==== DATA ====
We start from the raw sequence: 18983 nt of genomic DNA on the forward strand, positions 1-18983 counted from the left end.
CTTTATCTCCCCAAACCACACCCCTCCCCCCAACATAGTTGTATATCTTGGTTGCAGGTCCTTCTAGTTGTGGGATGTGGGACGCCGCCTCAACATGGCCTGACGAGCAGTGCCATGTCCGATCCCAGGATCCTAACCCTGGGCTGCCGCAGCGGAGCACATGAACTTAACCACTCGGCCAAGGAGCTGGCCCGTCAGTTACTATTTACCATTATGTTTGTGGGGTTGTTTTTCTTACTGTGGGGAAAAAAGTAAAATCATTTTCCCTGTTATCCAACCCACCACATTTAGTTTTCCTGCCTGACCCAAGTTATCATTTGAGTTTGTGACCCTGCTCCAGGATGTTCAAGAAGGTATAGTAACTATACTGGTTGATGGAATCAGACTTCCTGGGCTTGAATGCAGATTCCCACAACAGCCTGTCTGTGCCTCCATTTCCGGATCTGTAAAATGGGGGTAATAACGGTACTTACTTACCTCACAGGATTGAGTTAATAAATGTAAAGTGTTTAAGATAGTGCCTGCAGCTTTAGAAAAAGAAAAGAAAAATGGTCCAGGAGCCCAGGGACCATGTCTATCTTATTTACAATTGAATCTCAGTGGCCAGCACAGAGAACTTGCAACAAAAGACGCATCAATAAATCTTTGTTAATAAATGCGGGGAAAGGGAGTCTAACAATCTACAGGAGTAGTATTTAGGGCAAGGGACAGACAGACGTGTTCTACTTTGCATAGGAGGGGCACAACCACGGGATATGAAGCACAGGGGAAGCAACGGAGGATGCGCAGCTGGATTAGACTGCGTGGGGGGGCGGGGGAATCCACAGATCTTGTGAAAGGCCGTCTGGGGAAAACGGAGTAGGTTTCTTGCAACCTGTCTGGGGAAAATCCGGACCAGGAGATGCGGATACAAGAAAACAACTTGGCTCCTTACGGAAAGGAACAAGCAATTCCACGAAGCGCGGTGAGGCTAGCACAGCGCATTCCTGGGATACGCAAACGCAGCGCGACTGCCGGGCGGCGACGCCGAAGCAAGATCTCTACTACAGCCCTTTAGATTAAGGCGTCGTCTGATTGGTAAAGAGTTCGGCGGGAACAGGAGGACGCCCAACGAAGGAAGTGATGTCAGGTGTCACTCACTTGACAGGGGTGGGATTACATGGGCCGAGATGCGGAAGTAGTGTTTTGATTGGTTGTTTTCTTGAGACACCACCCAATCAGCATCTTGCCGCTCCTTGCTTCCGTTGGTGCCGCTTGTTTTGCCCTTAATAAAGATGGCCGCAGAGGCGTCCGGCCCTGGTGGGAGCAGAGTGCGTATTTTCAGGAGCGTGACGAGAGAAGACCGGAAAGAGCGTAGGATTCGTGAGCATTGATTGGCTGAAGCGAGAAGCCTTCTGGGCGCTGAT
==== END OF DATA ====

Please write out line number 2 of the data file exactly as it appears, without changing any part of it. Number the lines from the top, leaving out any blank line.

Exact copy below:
CTTTATCTCCCCAAACCACACCCCTCCCCCCAACATAGTTGTATATCTTGGTTGCAGGTCCTTCTAGTTGTGGGATGTGGGACGCCGCCTCAACATGGCCTGACGAGCAGTGCCATGTCCGATCCCAGGATCCTAACCCTGGGCTGCCGCAGCGGAGCACATGAACTTAACCACTCGGCCAAGGAGCTGGCCCGTCAGTTACTATTTACCATTATGTTTGTGGGGTTGTTTTTCTTACTGTGGGGAAAAAAGTAAAATCATTTTCCCTGTTATCCAACCCACCACATTTAGTTTTCCTGCCTGACCCAAGTTATCATTTGAGTTTGTGACCCTGCTCCAGGATGTTCAAGAAGGTATAGTAACTATACTGGTTGATGGAATCAGACTTCCTGGGCTTGAATGCAGATTCCCACAACAGCCTGTCTGTGCCTCCATTTCCGGATCTGTAAAATGGGGGTAATAACGGTACTTACTTACCTCACAGGATTGAGTTAATAAATGTAAAGTGTTTAAGATAGTGCCTGCAGCTTTAGAAAAAGAAAAGAAAAATGGTCCAGGAGCCCAGGGACCATGTCTATCTTATTTACAATTGAATCTCAGTGGCCAGCACAGAGAACTTGCAACAAAAGACGCATCAATAAATCTTTGTTAATAAATGCGGGGAAAGGGAGTCTAACAATCTACAGGAGTAGTATTTAGGGCAAGGGACAGACAGACGTGTTCTACTTTGCATAGGAGGGGCACAACCACGGGATATGAAGCACAGGGGAAGCAACGGAGGATGCGCAGCTGGATTAGACTGCGTGGGGGGGCGGGGGAATCCACAGATCTTGTGAAAGGCCGTCTGGGGAAAACGGAGTAGGTTTCTTGCAACCTGTCTGGGGAAAATCCGGACCAGGAGATGCGGATACAAGAAAACAACTTGGCTCCTTACGGAAAGGAACAAGCAATTCCACGAAGCGCGGTGAGGCTAGCACAGCGCATTCCTGGGATACGCAAACGCAGCGCGACTGCCGGGCGGCGACGCCGAAGCAAGATCTCTACTACAGCCCTTTAGATTAAGGCGTCGTCTGATTGGTAAAGAGTTCGGCGGGAACAGGAGGACGCCCAACGAAGGAAGTGATGTCAGGTGTCACTCACTTGACAGGGGTGGGATTACATGGGCCGAGATGCGGAAGTAGTGTTTTGATTGGTTGTTTTCTTGAGACACCACCCAATCAGCATCTTGCCGCTCCTTGCTTCCGTTGGTGCCGCTTGTTTTGCCCTTAATAAAGATGGCCGCAGAGGCGTCCGGCCCTGGTGGGAGCAGAGTGCGTATTTTCAGGAGCGTGACGAGAGAAGACCGGAAAGAGCGTAGGATTCGTGAGCATTGATTGGCTGAAGCGAGAAGCCTTCTGGGCGCTGAT